That outsider status has also made him a target for those within the traditional national-security establishment, however — a group that Eichenwald would likely fall into — because they perceive him as overstating the Snowden documents or not fully understanding them, and of attacking the government for a program that they believe has a valid purpose.

And perhaps they are also more than a little jealous that Greenwald is getting attention for a story they knew about but didn’t report much on, until the Snowden leaks threw the doors open and let all that sunlight in.

Disclosure: Guardian News & Media is an investor in the parent company of GigaOM/paidContent.

Post and thumbnail photos courtesy of Flickr user Abysim

21 Responses to “When journalists attack: Glenn Greenwald takes on Kurt Eichenwald over the NSA story”

  1. Hello Matthew,

    Kudos to you for quoting this Twitter exchange.

    As a retired journalist, I’m appalled by the mainstream journalists’ at the attacks on Greenwald.

    It is my understanding that journalists’ first imperative is to be watchdog of the government, it’s excesses and abuses.

    When did that change?

    • unclefishbits

      Odd that, as a retired journalist, the name doesn’t come up anywhere in relation to journalism… but maybe it’s an alternate name. Whatever.

      The reason you don’t need to be “appalled” and the reason GG deserves being taken to task is that he has absolutely no idea what he is talking about, just as all his fans, or all the people freaking out about this in social media. Privacy is over, and people don’t understand what the term means. What’s more, no one can define it, because it is a relatively new concept from the 20th century that was a lark. People mean civil liberties, but argue about the red herring of privacy because they are ignorant.

      David Simon, a proper investigative journalist from Baltimore (also penned the Wire) wrote it best:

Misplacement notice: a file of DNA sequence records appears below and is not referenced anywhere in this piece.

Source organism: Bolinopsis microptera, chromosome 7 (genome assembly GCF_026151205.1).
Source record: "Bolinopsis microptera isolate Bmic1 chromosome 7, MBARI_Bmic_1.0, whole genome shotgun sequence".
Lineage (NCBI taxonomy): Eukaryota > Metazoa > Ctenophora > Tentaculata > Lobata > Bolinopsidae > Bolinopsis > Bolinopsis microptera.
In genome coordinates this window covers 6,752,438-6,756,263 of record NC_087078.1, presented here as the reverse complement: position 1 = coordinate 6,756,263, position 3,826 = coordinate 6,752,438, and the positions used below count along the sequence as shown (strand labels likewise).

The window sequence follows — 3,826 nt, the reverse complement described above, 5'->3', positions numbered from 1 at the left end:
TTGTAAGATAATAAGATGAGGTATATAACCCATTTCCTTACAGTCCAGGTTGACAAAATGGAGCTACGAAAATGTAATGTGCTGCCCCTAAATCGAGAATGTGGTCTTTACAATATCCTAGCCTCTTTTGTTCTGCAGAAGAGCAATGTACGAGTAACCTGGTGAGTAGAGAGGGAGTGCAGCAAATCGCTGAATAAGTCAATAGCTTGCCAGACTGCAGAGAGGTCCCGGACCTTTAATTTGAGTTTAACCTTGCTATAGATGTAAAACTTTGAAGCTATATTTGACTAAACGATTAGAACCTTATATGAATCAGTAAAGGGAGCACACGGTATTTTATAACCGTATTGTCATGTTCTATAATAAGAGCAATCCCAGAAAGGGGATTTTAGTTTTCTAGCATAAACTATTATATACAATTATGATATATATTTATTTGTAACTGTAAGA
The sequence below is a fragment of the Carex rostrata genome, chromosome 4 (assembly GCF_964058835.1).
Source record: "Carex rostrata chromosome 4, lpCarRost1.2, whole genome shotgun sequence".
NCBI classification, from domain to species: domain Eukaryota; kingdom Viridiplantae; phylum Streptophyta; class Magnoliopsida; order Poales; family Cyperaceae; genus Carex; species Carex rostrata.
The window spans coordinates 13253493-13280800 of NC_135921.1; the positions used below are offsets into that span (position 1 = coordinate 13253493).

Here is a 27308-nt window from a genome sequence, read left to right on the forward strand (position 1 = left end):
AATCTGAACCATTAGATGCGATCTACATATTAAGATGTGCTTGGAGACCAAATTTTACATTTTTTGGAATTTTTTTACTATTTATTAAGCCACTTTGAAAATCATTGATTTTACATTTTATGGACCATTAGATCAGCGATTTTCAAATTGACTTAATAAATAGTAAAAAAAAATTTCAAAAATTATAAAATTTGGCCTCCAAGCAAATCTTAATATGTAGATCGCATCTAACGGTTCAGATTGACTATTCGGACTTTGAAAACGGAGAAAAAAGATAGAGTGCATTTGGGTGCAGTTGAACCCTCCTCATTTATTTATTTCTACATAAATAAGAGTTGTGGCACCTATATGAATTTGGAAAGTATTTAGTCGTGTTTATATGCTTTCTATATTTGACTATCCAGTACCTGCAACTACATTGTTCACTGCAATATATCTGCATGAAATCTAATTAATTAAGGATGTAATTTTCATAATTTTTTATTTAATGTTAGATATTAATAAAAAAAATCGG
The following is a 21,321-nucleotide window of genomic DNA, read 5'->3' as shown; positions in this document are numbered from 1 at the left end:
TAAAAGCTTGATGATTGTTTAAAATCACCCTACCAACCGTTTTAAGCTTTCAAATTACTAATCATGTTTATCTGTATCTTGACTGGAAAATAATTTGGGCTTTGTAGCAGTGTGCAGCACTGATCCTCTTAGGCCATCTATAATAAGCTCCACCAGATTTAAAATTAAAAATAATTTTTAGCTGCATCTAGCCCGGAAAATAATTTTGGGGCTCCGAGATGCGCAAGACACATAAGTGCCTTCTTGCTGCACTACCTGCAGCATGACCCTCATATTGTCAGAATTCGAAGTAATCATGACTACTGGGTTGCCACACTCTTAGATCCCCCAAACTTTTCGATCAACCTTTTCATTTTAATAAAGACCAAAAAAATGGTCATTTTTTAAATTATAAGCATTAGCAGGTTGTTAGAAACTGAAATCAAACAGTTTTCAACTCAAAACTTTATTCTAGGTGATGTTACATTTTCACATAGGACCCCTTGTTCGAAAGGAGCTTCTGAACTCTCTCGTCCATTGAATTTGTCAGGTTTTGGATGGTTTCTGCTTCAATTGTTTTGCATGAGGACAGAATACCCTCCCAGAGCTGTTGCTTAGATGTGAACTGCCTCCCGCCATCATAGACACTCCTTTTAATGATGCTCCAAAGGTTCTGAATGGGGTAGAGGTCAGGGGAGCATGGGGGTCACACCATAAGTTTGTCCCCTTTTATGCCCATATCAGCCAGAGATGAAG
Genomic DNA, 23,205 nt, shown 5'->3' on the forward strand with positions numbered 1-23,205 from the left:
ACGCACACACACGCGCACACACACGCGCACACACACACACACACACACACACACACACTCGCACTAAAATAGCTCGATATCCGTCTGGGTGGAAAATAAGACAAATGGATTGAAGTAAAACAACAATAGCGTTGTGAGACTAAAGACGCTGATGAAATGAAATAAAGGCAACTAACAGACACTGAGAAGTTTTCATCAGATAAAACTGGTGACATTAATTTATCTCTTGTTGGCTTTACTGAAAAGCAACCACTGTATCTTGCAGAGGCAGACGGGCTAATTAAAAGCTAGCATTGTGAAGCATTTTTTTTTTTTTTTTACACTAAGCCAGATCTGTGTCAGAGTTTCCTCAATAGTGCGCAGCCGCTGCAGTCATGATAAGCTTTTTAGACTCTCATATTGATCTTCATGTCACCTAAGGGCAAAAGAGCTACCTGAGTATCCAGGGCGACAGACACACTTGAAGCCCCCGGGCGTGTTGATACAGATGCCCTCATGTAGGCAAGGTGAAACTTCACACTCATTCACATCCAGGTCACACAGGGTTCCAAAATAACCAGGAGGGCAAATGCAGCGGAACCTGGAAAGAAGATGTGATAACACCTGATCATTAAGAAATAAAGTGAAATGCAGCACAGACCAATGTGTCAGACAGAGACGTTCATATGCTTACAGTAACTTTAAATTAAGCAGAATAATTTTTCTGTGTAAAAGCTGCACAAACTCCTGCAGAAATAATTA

Read that.


      You haven’t needed a warrant to sit on a dump of data since 1979. More importantly, the 4th amendment doesn’t apply to 3rd party contracts…. it simply doesn’t apply.

      Any cell contract, any social site, any app…. that stuff isn’t yours, it’s theirs. You are the product, and completely irrelevent.

      If anyone reporting on this, like “REAL” journalists, actually had any idea what they were talking about, they would be ashamed. But Glenn doesn’t have time to be ashamed while building “brand muckraker”. It would be yellow journalism if he hadn’t drunk his own kool-aid. Until then, history is going to judge all of these people as ignorant, and that’s that.

  2. N.A. Mednick

    If the NSA program has been going on for 10 years, and if Obama says the program is transparent, then what’s the problem with Snowden revealing that the program exists? Where is the controversy and what damage has Snowden caused. The answers, of course, nowhere and none, respectively. Talk about a tempest in a teapot.

    • My understanding is that he stole documents. He also allegedly took an oath not to talk publically about the security system he was was working on. He broke confidentiality. It’s like an FBI agent discussing an operation with friends and family. .

  3. Morgan

    To my mind as a general reader, the essence is one of a tolerable imbalance between security and privacy. We will never reach a balanced state and my quandary is that as we cede freedoms for security they are never given back. Yet with the fear of domestic terriorism, we are not free of fear. Maybe debate on a more mature level is needed and not rants and name calling.

  4. nimbustree